Title

A Targeted and Adjuvanted Nanocarrier Lowers the Effective Dose of Liposomal Amphotericin B and Enhances Adaptive Immunity in Murine Cutaneous Leishmaniasis

Document Type

Article

Publication Date

12-1-2013

Publication Title

International Journal of Infectious Diseases

Keywords

Immunochemotherapy, Nanocarrier, Adoptive immunity, Intracellular, Obligate intracellular parasites, Leishmaniasis, Vaccine

ISSN

1201-9712

Volume

208

Issue/No.

11

First Page

1914

Last Page

1922

Abstract

Background: Amphotericin B (AmB), the most effective drug against leishmaniasis, has serious toxicity. As Leishmania species are obligate intracellular parasites of antigen presenting cells (APC), an immunopotentiating APC-specific AmB nanocarrier would be ideally suited to reduce the drug dosage and regimen requirements in leishmaniasis treatment. Here, we report a nanocarrier that results in effective treatment shortening of cutaneous leishmaniasis in a mouse model, while also enhancing L. major specific T-cell immune responses in the infected host.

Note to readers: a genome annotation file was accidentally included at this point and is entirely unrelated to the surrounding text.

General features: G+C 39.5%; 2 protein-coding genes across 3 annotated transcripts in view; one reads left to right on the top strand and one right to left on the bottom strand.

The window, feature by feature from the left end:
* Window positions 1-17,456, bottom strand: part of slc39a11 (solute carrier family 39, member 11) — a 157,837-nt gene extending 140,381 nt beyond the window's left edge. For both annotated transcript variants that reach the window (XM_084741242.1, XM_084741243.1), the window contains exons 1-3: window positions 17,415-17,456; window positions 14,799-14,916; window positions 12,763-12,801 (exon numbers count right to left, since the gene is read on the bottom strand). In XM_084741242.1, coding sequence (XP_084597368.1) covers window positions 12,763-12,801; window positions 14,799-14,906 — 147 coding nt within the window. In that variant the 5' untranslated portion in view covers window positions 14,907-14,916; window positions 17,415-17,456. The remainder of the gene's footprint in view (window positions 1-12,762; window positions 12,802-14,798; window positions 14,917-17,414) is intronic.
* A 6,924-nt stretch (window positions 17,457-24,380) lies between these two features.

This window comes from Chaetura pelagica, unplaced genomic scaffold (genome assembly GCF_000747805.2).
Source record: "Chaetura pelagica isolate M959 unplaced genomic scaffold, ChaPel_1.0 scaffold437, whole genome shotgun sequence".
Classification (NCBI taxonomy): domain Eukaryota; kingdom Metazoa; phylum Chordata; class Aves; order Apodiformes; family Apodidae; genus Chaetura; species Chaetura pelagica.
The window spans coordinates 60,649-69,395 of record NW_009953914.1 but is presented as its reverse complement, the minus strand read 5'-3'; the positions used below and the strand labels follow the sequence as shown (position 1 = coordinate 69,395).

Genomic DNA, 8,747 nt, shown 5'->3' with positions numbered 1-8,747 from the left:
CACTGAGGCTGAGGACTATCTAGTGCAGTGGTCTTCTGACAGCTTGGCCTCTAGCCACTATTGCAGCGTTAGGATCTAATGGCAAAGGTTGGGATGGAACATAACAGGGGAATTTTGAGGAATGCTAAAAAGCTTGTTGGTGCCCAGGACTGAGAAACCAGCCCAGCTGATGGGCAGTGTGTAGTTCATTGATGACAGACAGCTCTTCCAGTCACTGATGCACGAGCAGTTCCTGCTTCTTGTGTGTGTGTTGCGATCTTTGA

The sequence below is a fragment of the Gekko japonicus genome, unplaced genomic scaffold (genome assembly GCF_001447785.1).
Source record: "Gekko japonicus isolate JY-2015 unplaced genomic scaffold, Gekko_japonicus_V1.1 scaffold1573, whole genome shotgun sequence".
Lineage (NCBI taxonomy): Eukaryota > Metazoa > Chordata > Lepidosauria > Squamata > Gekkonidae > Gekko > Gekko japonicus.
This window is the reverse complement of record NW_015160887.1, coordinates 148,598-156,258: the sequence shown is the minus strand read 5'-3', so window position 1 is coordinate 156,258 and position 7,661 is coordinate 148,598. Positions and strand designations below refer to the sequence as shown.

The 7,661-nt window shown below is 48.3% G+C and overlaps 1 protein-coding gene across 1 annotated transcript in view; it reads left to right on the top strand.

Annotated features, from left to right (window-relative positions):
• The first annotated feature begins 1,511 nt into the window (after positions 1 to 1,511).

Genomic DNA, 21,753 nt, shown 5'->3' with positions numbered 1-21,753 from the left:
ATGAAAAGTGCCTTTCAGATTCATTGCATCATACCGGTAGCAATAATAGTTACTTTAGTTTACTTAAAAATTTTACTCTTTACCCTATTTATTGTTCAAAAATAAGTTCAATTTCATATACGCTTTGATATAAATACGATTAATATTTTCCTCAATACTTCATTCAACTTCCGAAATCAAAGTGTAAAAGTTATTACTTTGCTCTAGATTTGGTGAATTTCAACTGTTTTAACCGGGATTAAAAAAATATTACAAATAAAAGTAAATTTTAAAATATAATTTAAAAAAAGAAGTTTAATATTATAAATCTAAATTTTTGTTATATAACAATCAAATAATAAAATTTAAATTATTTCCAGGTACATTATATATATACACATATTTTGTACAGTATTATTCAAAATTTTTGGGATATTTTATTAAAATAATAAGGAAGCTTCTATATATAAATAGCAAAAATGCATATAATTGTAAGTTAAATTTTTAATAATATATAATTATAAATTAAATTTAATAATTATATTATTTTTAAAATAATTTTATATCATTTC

Methods: We used a Pan-DR-binding epitope (PADRE)-derivatized-dendrimer (PDD), complexed with liposomal amphotericin B (LAmB) in an L. major mouse model and analyzed the therapeutic efficacy of low-dose PDD/ LAmB vs full dose LAmB.

Results: PDD was shown to escort LAmB to APCs in vivo, enhanced the drug efficacy by 83% and drug APC targeting by 10-fold and significantly reduced parasite burden and toxicity. Fortuitously, the PDD immunopotentiating effect significantly enhanced parasite-specific T-cell responses in immunocompetent infected mice.

Conclusions: PDD reduced the effective dose and toxicity of LAmB and resulted in elicitation of strong parasite specific T-cell responses. A reduced effective therapeutic dose was achieved by selective LAmB delivery to APC, bypassing bystander cells, reducing toxicity and inducing antiparasite immunity.

Comments

©The Author 2013. Published by Oxford University Press on behalf of the Infectious Diseases Society of America. All rights reserved.

Additional Comments

DOD grant #: DAMD 17-03-20021; National Institutes of Health grant #: P30AI073961

DOI

10.1093/infdis/jit378

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